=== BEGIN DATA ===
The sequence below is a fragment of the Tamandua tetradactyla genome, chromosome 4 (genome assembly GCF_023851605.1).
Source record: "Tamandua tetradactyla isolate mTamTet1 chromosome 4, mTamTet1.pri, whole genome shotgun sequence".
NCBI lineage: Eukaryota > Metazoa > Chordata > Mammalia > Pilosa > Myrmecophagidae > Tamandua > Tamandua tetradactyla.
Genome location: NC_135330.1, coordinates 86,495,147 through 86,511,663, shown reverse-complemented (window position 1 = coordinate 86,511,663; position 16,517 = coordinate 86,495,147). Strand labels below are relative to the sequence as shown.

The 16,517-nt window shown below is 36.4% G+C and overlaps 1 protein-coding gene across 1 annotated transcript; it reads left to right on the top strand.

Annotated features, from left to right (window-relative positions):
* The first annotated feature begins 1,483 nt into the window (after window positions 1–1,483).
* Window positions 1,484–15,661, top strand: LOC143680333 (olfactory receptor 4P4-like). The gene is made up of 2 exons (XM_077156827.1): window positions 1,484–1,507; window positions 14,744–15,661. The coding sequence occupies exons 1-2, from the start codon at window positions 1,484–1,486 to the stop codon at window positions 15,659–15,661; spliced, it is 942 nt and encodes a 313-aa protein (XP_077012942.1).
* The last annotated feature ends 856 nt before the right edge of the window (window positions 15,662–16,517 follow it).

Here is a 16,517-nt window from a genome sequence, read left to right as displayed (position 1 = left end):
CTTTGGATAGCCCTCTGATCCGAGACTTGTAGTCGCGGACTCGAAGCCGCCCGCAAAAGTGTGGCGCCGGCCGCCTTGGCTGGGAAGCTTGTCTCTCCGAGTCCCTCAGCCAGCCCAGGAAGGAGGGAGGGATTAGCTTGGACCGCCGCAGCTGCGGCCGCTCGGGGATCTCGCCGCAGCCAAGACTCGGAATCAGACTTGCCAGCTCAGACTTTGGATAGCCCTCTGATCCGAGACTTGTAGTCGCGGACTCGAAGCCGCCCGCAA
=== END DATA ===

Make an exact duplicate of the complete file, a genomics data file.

The sequence below is a fragment of the Tamandua tetradactyla genome, chromosome 4 (genome assembly GCF_023851605.1).
Source record: "Tamandua tetradactyla isolate mTamTet1 chromosome 4, mTamTet1.pri, whole genome shotgun sequence".
NCBI lineage: Eukaryota > Metazoa > Chordata > Mammalia > Pilosa > Myrmecophagidae > Tamandua > Tamandua tetradactyla.
Genome location: NC_135330.1, coordinates 86,495,147 through 86,511,663, shown reverse-complemented (window position 1 = coordinate 86,511,663; position 16,517 = coordinate 86,495,147). Strand labels below are relative to the sequence as shown.

The 16,517-nt window shown below is 36.4% G+C and overlaps 1 protein-coding gene across 1 annotated transcript; it reads left to right on the top strand.

Annotated features, from left to right (window-relative positions):
* The first annotated feature begins 1,483 nt into the window (after window positions 1–1,483).
* Window positions 1,484–15,661, top strand: LOC143680333 (olfactory receptor 4P4-like). The gene is made up of 2 exons (XM_077156827.1): window positions 1,484–1,507; window positions 14,744–15,661. The coding sequence occupies exons 1-2, from the start codon at window positions 1,484–1,486 to the stop codon at window positions 15,659–15,661; spliced, it is 942 nt and encodes a 313-aa protein (XP_077012942.1).
* The last annotated feature ends 856 nt before the right edge of the window (window positions 15,662–16,517 follow it).

Here is a 16,517-nt window from a genome sequence, read left to right as displayed (position 1 = left end):
CTTTGGATAGCCCTCTGATCCGAGACTTGTAGTCGCGGACTCGAAGCCGCCCGCAAAAGTGTGGCGCCGGCCGCCTTGGCTGGGAAGCTTGTCTCTCCGAGTCCCTCAGCCAGCCCAGGAAGGAGGGAGGGATTAGCTTGGACCGCCGCAGCTGCGGCCGCTCGGGGATCTCGCCGCAGCCAAGACTCGGAATCAGACTTGCCAGCTCAGACTTTGGATAGCCCTCTGATCCGAGACTTGTAGTCGCGGACTCGAAGCCGCCCGCAA